Wednesday, February 27, 2008

100% Buyer, 0% Seller

Jeff Jarvis asks a provocative question (imagine the odds): What will the "distributed university look like?"

Start here: Why should my son or daughter have to pick a single college and with it only the teachers and courses offered there? Online, they should be able to take most any course anywhere. Indeed, schools from MIT to Stanford are now offering their curricula the internet.

Similarly, why should a professor pick just from the students accepted at his or her school? Online, the best can pick from the best, cutting out the middleman of university admissions.

Looking way out into the future (but, hey, Sam Zell is saying that nupes will be OK — in 30 years!), I wonder if we are rubbing up against forces that will expose the limitations of the free market as it relates to supply.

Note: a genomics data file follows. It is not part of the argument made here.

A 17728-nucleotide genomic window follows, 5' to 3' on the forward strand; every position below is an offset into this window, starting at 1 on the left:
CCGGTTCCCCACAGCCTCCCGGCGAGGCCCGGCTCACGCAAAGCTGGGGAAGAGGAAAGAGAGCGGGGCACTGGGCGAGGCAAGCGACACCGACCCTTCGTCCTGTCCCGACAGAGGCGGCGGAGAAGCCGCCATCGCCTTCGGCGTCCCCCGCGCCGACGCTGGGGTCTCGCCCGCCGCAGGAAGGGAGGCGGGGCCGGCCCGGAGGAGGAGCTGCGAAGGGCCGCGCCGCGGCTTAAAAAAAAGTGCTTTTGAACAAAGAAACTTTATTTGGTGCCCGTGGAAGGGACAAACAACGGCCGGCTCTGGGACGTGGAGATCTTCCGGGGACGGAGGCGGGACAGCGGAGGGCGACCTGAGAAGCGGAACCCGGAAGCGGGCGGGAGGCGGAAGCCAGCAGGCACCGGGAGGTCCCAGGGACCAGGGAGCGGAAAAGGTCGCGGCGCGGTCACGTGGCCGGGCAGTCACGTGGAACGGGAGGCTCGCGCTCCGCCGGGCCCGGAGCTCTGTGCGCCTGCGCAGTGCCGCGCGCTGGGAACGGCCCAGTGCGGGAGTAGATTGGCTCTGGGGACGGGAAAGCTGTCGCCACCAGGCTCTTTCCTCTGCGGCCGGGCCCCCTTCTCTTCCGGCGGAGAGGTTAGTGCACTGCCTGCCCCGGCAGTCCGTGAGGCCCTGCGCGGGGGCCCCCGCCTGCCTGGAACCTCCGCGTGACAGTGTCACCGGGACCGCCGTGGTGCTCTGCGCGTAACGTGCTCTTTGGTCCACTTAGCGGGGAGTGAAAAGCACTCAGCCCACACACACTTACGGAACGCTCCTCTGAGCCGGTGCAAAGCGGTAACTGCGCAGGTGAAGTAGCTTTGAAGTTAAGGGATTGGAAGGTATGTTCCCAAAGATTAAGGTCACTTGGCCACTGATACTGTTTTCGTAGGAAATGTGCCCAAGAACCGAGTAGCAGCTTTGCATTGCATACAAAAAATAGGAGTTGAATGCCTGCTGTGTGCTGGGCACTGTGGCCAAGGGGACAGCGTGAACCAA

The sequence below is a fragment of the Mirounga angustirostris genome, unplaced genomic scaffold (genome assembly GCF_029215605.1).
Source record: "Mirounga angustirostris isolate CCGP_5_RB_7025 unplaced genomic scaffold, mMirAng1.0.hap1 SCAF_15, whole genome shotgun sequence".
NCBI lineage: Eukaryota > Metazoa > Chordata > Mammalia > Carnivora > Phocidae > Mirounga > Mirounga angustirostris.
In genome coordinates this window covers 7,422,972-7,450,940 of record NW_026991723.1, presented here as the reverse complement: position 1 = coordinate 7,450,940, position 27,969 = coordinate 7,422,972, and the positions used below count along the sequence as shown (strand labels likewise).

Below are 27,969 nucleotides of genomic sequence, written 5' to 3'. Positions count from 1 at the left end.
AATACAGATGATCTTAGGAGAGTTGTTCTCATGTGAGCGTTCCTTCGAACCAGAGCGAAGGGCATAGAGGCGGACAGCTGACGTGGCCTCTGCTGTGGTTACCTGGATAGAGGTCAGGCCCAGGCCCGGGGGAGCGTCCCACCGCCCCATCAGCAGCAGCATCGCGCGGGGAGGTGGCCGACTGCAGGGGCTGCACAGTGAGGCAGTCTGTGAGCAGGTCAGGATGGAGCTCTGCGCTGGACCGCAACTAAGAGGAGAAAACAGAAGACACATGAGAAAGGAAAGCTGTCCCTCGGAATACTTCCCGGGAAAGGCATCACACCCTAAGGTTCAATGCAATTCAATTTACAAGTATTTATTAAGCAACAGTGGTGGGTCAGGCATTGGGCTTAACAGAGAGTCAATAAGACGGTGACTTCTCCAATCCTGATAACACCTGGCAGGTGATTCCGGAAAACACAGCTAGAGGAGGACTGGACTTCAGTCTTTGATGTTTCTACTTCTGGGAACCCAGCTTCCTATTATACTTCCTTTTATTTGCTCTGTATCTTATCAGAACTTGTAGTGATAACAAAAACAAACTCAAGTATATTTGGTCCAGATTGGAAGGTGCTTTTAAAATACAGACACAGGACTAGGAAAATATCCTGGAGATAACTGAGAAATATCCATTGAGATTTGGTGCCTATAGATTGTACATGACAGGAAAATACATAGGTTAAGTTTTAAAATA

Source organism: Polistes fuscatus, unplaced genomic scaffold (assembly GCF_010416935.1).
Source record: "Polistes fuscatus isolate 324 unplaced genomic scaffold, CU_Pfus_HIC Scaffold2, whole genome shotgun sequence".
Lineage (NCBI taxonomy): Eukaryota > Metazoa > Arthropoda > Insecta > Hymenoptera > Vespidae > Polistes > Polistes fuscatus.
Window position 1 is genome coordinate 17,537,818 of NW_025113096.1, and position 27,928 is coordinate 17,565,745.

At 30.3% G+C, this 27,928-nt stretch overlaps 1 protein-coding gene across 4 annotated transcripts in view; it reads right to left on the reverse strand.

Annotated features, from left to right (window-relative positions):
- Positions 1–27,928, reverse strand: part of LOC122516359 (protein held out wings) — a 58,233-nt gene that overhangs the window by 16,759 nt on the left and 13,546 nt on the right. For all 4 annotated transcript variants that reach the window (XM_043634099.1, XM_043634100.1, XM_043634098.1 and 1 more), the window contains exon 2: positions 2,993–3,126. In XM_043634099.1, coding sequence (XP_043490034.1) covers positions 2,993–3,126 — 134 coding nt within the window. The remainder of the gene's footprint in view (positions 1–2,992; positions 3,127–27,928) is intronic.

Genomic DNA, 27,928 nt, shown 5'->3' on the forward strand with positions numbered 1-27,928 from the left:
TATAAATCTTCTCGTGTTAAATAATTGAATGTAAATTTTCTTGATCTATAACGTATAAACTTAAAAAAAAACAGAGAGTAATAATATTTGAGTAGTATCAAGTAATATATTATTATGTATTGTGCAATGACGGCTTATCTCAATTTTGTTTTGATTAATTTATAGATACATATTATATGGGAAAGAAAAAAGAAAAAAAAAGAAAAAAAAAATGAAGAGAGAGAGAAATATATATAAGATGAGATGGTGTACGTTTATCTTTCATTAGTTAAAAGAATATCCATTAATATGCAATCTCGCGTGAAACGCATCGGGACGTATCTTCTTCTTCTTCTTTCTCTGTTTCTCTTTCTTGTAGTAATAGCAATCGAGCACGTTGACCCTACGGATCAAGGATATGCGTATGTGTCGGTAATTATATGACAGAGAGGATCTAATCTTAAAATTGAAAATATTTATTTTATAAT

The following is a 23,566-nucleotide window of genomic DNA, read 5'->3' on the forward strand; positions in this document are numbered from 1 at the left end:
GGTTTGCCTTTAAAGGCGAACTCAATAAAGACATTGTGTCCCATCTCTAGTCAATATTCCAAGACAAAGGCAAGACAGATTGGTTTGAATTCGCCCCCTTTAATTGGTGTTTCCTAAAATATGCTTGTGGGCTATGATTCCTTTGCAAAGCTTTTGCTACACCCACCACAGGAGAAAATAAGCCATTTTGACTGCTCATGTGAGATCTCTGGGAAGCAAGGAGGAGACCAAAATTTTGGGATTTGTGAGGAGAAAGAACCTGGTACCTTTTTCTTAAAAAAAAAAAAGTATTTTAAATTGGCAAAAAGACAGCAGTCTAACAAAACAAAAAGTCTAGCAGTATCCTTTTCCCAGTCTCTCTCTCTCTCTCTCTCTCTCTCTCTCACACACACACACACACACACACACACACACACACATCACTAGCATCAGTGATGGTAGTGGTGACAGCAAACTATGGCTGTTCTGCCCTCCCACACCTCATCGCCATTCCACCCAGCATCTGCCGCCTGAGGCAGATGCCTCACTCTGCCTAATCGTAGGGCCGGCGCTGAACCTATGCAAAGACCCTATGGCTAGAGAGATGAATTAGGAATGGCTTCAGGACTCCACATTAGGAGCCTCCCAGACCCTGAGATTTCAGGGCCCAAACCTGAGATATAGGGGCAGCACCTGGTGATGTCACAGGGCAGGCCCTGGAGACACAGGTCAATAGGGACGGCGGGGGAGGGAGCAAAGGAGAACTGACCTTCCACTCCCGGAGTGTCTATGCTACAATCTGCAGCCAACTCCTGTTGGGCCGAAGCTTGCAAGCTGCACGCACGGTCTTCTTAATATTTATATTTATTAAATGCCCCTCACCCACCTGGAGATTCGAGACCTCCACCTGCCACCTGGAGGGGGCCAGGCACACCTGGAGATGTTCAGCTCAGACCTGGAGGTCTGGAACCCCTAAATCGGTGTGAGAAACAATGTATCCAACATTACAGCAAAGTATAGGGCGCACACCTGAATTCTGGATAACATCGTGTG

• If aggregators become the dominant publishers but do not participate in news gathering, what happens to reporting?
  • If it is a practical truth that any movie or book can be obtained easily and at no additional cost to ownership of the pipe, who will make them?

I don’t think Google is destroying the news business, nor to I completely agree with Michael Eisner’s oft-repeated rant that discounting DVDs ruins that business because it gets people used to low prices. And it's also very true that the ability to pirate software hasn't destroyed Microsoft.

But the market forces Jeff describes in this piece are real and they will have a real disturbing effect, even if some entrenched interests can postpone them.

When the smoke clears we will all still be consumers, but how many of us will be creators? What will the creator eco-system even look like?

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